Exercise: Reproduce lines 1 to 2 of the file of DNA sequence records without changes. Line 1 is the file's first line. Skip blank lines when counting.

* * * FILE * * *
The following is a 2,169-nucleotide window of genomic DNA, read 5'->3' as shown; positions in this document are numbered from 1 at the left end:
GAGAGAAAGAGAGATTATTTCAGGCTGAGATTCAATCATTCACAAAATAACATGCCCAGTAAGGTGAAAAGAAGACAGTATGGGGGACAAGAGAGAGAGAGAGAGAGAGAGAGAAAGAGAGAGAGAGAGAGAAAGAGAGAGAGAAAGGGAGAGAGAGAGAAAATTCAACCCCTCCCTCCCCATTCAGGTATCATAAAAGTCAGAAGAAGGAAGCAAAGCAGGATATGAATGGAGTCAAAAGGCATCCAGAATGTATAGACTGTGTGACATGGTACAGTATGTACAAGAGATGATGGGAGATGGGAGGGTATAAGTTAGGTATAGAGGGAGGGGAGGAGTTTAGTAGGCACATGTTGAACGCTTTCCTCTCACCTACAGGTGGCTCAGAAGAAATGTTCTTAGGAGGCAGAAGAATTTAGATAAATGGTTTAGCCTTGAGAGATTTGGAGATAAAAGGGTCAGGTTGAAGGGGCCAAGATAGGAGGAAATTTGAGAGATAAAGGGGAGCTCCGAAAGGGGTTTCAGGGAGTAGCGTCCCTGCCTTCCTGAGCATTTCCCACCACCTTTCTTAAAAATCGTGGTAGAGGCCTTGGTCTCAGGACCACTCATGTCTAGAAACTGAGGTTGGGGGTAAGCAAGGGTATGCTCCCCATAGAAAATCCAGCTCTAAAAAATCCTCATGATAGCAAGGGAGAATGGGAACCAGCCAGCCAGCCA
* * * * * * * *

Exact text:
The following is a 2,169-nucleotide window of genomic DNA, read 5'->3' as shown; positions in this document are numbered from 1 at the left end:
GAGAGAAAGAGAGATTATTTCAGGCTGAGATTCAATCATTCACAAAATAACATGCCCAGTAAGGTGAAAAGAAGACAGTATGGGGGACAAGAGAGAGAGAGAGAGAGAGAGAGAAAGAGAGAGAGAGAGAGAAAGAGAGAGAGAAAGGGAGAGAGAGAGAAAATTCAACCCCTCCCTCCCCATTCAGGTATCATAAAAGTCAGAAGAAGGAAGCAAAGCAGGATATGAATGGAGTCAAAAGGCATCCAGAATGTATAGACTGTGTGACATGGTACAGTATGTACAAGAGATGATGGGAGATGGGAGGGTATAAGTTAGGTATAGAGGGAGGGGAGGAGTTTAGTAGGCACATGTTGAACGCTTTCCTCTCACCTACAGGTGGCTCAGAAGAAATGTTCTTAGGAGGCAGAAGAATTTAGATAAATGGTTTAGCCTTGAGAGATTTGGAGATAAAAGGGTCAGGTTGAAGGGGCCAAGATAGGAGGAAATTTGAGAGATAAAGGGGAGCTCCGAAAGGGGTTTCAGGGAGTAGCGTCCCTGCCTTCCTGAGCATTTCCCACCACCTTTCTTAAAAATCGTGGTAGAGGCCTTGGTCTCAGGACCACTCATGTCTAGAAACTGAGGTTGGGGGTAAGCAAGGGTATGCTCCCCATAGAAAATCCAGCTCTAAAAAATCCTCATGATAGCAAGGGAGAATGGGAACCAGCCAGCCAGCCA